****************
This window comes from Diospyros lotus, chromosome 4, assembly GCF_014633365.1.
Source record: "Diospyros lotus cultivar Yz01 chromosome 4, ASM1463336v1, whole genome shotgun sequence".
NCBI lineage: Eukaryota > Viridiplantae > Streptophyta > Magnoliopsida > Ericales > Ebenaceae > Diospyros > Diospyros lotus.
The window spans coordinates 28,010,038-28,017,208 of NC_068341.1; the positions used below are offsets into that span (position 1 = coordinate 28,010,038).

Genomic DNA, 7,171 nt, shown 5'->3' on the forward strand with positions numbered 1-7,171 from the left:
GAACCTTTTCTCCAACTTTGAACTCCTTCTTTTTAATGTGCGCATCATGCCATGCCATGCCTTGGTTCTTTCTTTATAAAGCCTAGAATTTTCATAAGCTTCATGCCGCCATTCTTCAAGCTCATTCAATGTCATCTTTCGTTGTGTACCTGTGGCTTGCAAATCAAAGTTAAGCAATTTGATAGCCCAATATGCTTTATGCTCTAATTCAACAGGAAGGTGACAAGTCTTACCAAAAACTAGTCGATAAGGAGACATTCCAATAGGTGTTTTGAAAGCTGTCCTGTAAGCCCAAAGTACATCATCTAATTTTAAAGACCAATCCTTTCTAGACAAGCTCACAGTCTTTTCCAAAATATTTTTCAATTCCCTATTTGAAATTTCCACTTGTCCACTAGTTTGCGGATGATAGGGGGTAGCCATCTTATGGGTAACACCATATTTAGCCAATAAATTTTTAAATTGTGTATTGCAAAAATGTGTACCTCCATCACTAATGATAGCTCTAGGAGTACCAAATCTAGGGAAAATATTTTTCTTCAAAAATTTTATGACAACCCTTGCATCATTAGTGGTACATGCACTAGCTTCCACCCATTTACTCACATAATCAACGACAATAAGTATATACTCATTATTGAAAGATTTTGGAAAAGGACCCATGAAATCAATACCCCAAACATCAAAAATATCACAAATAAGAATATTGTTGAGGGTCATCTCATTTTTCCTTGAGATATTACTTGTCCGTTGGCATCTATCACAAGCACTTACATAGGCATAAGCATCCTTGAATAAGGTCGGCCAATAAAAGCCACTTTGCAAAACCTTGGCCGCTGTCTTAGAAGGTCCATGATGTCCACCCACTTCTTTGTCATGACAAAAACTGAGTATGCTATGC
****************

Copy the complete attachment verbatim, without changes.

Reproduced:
This window comes from Diospyros lotus, chromosome 4, assembly GCF_014633365.1.
Source record: "Diospyros lotus cultivar Yz01 chromosome 4, ASM1463336v1, whole genome shotgun sequence".
NCBI lineage: Eukaryota > Viridiplantae > Streptophyta > Magnoliopsida > Ericales > Ebenaceae > Diospyros > Diospyros lotus.
The window spans coordinates 28,010,038-28,017,208 of NC_068341.1; the positions used below are offsets into that span (position 1 = coordinate 28,010,038).

Genomic DNA, 7,171 nt, shown 5'->3' on the forward strand with positions numbered 1-7,171 from the left:
GAACCTTTTCTCCAACTTTGAACTCCTTCTTTTTAATGTGCGCATCATGCCATGCCATGCCTTGGTTCTTTCTTTATAAAGCCTAGAATTTTCATAAGCTTCATGCCGCCATTCTTCAAGCTCATTCAATGTCATCTTTCGTTGTGTACCTGTGGCTTGCAAATCAAAGTTAAGCAATTTGATAGCCCAATATGCTTTATGCTCTAATTCAACAGGAAGGTGACAAGTCTTACCAAAAACTAGTCGATAAGGAGACATTCCAATAGGTGTTTTGAAAGCTGTCCTGTAAGCCCAAAGTACATCATCTAATTTTAAAGACCAATCCTTTCTAGACAAGCTCACAGTCTTTTCCAAAATATTTTTCAATTCCCTATTTGAAATTTCCACTTGTCCACTAGTTTGCGGATGATAGGGGGTAGCCATCTTATGGGTAACACCATATTTAGCCAATAAATTTTTAAATTGTGTATTGCAAAAATGTGTACCTCCATCACTAATGATAGCTCTAGGAGTACCAAATCTAGGGAAAATATTTTTCTTCAAAAATTTTATGACAACCCTTGCATCATTAGTGGTACATGCACTAGCTTCCACCCATTTACTCACATAATCAACGACAATAAGTATATACTCATTATTGAAAGATTTTGGAAAAGGACCCATGAAATCAATACCCCAAACATCAAAAATATCACAAATAAGAATATTGTTGAGGGTCATCTCATTTTTCCTTGAGATATTACTTGTCCGTTGGCATCTATCACAAGCACTTACATAGGCATAAGCATCCTTGAATAAGGTCGGCCAATAAAAGCCACTTTGCAAAACCTTGGCCGCTGTCTTAGAAGGTCCATGATGTCCACCCACTTCTTTGTCATGACAAAAACTGAGTATGCTATGC